Sunday, April 03, 2011

Logical Fallacies 101 (Part 3 Of 6): Argumentum Ad Misericordiam and Moving Goalposts

.:Logical Fallacies 101 (Part 3 Of 6): Argumentum Ad Misericordiam and Moving Goalposts:.

Feeling sorry for him makes him right?!?

Ad Misericordiam is an appeal to one’s pity or emotion. Essentially, instead of focusing on the issue at hand, one sidetracks the discussion by talking about how you should feel bad for the other side of the argument, as if this makes the argument any stronger. Normally, people use this when they want to plea for leniency after admitting to some kind of guilt, thinking that they should be entitled to some kind of special consideration out of pity.

Have they ever considered the flipside of this argument? If, for example, a murderer is being sentenced to life, should we feel sorry for them and not give them that sentence? Why are we feeling sorry for him, but not the victim? I mean, the victim is dead, for crying out loud! Why should we cut the murderer some slack for no other reason than pity? Appealing to one’s emotions muddles the issue because one’s emotions should not impede the rational process of argumentation. It shouldn’t, but we all know that it’s very difficult to truly not do so.

In this particular case, @DonVitoCorleone was trying to express how Manny Pacquiao is an icon, and as such, we should be more considerate of him. Really? What about the feelings of the people he insulted? You can say that he may have just said something in jest, but why are you dismissing the feelings of the other people who did not take it just as a joke? You have no right to impose upon another person how they are supposed to feel about a statement. One man’s jest is another man’s slur, and you must respect these differences in temperament, or be prepared to have your own sensibilities similarly dismissed by others.

On the other hand, moving goalposts is a debate tactic of backpedalling and changing one’s arguments whenever one avenue is soundly refuted. Initially, @DonVitoCorleone was railing against Manny’s “haters” wholesale (Which is also another logical fallacy: hasty generalization. What makes you assume that anyone who does not worship Pacquiao is automatically a “hater?” Maybe there is a middleground somewhere?). As I continued to argue with him over the issue, it became pretty clear to him that he can’t debunk my point, which was the fact that Pacquiao was called out on Twitter because he failed to do his job as Congressman. At that point, he moved the goalposts, and attempted to derail the discussion by using a tone argument, attacking the poor choice of words of one particular Tweet that called Manny out.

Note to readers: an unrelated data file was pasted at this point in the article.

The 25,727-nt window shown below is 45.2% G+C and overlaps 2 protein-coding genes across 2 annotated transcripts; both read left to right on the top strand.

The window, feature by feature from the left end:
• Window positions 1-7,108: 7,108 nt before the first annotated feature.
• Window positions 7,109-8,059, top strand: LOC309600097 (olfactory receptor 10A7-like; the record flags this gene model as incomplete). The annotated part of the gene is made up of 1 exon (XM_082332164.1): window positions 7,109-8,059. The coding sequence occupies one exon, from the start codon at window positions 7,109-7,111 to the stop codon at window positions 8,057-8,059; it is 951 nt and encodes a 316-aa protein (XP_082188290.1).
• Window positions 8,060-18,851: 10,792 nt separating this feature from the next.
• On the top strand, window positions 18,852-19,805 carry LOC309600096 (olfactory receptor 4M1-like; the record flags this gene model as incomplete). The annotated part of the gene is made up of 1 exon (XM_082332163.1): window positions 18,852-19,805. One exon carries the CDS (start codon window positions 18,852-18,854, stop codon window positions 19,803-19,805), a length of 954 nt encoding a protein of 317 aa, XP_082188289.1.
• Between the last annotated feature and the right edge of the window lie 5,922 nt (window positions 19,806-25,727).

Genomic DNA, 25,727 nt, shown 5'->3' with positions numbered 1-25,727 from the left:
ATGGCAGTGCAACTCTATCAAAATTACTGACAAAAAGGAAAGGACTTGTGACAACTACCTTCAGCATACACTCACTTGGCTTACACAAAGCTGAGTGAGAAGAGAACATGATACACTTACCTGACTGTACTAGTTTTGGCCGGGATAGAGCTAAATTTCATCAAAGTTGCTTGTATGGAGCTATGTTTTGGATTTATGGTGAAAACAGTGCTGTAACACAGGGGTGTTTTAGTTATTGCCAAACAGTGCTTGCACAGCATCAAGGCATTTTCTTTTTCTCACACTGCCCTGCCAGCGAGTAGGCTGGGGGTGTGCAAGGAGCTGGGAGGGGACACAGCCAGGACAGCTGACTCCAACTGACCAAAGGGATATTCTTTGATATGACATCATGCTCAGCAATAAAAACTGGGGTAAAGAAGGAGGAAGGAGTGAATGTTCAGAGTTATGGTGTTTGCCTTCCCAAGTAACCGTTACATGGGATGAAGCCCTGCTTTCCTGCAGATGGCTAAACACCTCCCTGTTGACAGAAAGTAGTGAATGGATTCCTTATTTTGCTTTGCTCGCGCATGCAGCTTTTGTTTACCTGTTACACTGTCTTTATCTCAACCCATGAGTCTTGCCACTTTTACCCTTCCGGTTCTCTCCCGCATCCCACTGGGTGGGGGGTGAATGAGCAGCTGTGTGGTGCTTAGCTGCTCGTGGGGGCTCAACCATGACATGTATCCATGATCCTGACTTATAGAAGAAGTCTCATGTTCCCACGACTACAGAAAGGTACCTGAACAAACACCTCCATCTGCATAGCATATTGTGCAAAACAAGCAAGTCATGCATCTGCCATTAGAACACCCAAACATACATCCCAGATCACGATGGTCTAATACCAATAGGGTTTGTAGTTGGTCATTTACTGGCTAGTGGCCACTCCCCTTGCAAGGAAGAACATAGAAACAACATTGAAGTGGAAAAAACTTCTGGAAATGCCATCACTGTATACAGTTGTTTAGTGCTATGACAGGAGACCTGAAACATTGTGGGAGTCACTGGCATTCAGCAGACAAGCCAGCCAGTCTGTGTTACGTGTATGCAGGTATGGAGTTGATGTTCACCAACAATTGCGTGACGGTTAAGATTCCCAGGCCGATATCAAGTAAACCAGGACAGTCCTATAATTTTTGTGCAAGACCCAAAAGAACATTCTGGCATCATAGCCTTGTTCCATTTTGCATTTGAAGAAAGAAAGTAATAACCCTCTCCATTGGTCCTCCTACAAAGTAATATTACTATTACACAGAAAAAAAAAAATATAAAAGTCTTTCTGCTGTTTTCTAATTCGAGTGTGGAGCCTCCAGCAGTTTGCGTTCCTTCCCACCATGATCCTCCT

The problems are threefold: one, the tone argument does not invalidate the content of the argument, only the delivery. Two, well, two wrongs don’t make a right: Manny responded with something that was inflammatory, given the situation. The least he could have done was to either leave the discussion altogether, or to avoid using a flippant statement like “Magsumbong ka sa lolo mong panot,” which clearly doesn’t add anything to the debate on whether or not Manny failed at doing his job as a Congressman. Worse, it is conduct unbecoming of someone we’re supposed to call “Honorable.” And thirdly, the tone argument was originally not the debate: it was flat-out @DonVitoCorleone’s disgust that his hero, Manny Pacquiao, left Twitter because of a few people who didn’t worship him the way he expected everyone to.

What @DonVitoCorleone did was he moved the goalposts. He changed the argument from whether or not Manny failed to do his job (Clearly, he did fail to.) to whether or not the choice of words used to call Manny out was appropriate (No, it wasn’t, but that’s irrelevant to the original issue.). If you followed the thread of discussion between myself and this guy, you will see that he does this again when I debunked his tone argument, by saying “it’s all relative, so since I don’t see anything wrong with what he said, it’s okay.” It may be okay for you, but that doesn’t mean it should be okay for everyone. I don’t even know how many logical fallacies are contained in that hasty and ill-advised conclusion alone.

Moving the goalposts is a clever tactic, but it’s easy to watch out for the symptoms: it’s someone who will keep changing their arguments when they realize that there is no way they can defend their current position.

Ultimately, if you have to beg for mercy or understanding before you begin your brilliant treatise on what it means to be an upright human being, you should really rethink why you even signed up to talk about it, in the first place.

Dogbert is the master of moving the goalposts. Or not.

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